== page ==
Recently, I connected to someone on Tinder, we chatted back and forth, exchanged numbers and made plans to meet up the next week for lunch. Over the next few days, communication stalled and we never met. This has happened at least a dozen times to me and my friends all share similar experiences. With the number of people matching and popping up every day, it’s nearly impossible to make plans more than a day or two out.
Attention span is short … or non-existent
We have no attention span at all. This isn’t news. But as it impacts dating, it’s amazing anyone gets into a committed relationship at all anymore. If we aren’t laughing, happy and intensely attracted to someone from the moment we meet, it’s on to the next.
Everyone takes pride in how busy we are. Sometimes I want to punch myself in the face when someone says, “how’s it going?” and my response is “busy” before I can even stop myself. It’s ridiculous. Everyone is busy, that’s life … but now it’s also used as status. Whoever is busier is the most important.
None of us has time to respond to all the email or return a phone call, so we sure don’t have time to text that potential dating partner back. No time in our lives to squeeze in another person, yet we expect to meet our soul mate. We don’t take the time to sit still and actually get to know a person, to understand what makes them tick and give them a real shot to see if we want them in our lives.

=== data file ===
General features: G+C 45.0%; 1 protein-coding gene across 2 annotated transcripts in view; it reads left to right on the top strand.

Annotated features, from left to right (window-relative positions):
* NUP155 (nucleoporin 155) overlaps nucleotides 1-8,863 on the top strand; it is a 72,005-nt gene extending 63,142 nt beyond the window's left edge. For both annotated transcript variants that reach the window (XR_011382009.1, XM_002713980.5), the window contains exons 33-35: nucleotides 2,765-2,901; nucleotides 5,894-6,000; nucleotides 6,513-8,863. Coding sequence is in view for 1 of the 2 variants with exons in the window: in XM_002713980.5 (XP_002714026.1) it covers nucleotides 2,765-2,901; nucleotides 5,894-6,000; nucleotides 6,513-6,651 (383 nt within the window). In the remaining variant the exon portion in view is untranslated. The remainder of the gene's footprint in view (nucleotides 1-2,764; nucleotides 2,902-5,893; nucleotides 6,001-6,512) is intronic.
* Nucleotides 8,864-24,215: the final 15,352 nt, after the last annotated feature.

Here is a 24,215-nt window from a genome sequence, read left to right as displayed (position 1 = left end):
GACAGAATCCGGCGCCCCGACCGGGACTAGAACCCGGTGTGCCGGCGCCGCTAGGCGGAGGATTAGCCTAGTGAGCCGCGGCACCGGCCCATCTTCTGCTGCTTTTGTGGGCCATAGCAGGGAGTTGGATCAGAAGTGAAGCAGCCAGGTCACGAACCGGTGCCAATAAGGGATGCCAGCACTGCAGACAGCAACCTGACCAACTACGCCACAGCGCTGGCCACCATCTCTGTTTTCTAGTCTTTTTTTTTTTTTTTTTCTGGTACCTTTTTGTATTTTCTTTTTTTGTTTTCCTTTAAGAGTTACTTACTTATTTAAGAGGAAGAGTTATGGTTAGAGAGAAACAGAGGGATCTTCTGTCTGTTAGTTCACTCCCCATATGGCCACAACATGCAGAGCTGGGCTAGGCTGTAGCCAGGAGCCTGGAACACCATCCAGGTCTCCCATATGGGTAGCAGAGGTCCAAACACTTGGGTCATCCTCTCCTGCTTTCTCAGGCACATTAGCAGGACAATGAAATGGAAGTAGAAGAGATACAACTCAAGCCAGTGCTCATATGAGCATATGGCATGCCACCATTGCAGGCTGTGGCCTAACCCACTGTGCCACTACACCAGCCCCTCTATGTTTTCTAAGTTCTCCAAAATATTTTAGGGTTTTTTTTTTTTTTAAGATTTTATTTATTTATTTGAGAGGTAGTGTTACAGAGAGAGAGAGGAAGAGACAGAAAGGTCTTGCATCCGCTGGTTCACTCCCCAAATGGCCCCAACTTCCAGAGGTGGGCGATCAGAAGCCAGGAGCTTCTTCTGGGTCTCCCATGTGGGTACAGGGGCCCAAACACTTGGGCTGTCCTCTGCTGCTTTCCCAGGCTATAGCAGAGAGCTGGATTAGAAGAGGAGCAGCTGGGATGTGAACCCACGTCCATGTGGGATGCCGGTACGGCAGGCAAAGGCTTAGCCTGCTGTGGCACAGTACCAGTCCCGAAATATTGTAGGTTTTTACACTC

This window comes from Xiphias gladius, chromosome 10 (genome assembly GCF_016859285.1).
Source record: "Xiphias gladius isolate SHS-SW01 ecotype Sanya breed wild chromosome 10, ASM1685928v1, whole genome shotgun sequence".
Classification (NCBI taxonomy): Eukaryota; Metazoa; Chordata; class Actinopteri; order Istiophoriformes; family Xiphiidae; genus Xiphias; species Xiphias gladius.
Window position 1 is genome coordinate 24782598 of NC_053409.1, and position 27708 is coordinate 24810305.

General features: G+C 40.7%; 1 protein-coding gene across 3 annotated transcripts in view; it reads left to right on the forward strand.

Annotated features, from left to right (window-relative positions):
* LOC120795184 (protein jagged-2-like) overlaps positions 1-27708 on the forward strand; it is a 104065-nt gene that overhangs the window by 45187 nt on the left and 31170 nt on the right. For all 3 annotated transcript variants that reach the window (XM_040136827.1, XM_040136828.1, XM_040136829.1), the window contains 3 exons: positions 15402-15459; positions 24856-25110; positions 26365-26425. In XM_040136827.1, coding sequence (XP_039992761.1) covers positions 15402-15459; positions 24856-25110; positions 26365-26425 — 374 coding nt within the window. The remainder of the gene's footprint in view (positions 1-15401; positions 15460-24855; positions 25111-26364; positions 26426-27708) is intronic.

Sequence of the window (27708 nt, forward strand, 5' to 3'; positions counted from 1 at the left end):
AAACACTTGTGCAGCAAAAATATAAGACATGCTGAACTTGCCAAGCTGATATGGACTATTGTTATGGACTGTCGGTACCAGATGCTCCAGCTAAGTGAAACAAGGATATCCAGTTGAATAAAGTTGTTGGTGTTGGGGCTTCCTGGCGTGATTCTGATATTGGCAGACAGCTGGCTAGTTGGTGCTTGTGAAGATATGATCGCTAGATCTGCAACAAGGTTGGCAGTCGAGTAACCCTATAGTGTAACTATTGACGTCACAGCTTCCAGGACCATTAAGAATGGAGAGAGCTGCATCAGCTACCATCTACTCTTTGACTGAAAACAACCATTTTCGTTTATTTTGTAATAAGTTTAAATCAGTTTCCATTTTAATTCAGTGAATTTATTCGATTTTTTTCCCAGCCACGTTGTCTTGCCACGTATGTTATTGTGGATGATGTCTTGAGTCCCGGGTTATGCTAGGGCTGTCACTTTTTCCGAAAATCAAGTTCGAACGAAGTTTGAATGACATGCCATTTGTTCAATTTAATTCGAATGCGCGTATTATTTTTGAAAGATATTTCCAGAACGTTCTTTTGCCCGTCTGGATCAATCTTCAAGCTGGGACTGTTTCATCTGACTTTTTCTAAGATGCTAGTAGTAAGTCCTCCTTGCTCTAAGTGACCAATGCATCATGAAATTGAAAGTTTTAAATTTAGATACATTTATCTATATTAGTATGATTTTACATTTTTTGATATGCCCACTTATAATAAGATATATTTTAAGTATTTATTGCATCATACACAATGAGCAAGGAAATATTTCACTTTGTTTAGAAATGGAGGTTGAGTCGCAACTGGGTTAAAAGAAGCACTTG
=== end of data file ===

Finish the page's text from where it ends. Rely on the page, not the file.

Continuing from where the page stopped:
Expectations have been raised
We are so entitled.
Who the hell do we think we are? I mean, have some self-confidence, that’s great, but damn. The things I have heard or even more likely, said myself, as reasons to stop seeing someone would just make you scratch your head. Where did we get the idea that perfect exists? Somewhere along the way we decided to hold out until we meet someone who meets every one of our ridiculous expectations … and we cover it up by saying we have “high standards”… which is really just protecting ourselves from digging in to the hard work of a relationship.
I have been lucky to meet some truly remarkable women I would never have had the opportunity to connect to without online dating sites and apps. I’ve done my best to maintain friendships with people, even if it didn’t turn into a romantic relationship. I also still believe there is potential in people looking for their partner to connect through these sites to something great. With a willingness to engage people in meaningful conversation, give them our attention and balance our expectations, we might be amazed how well we connect.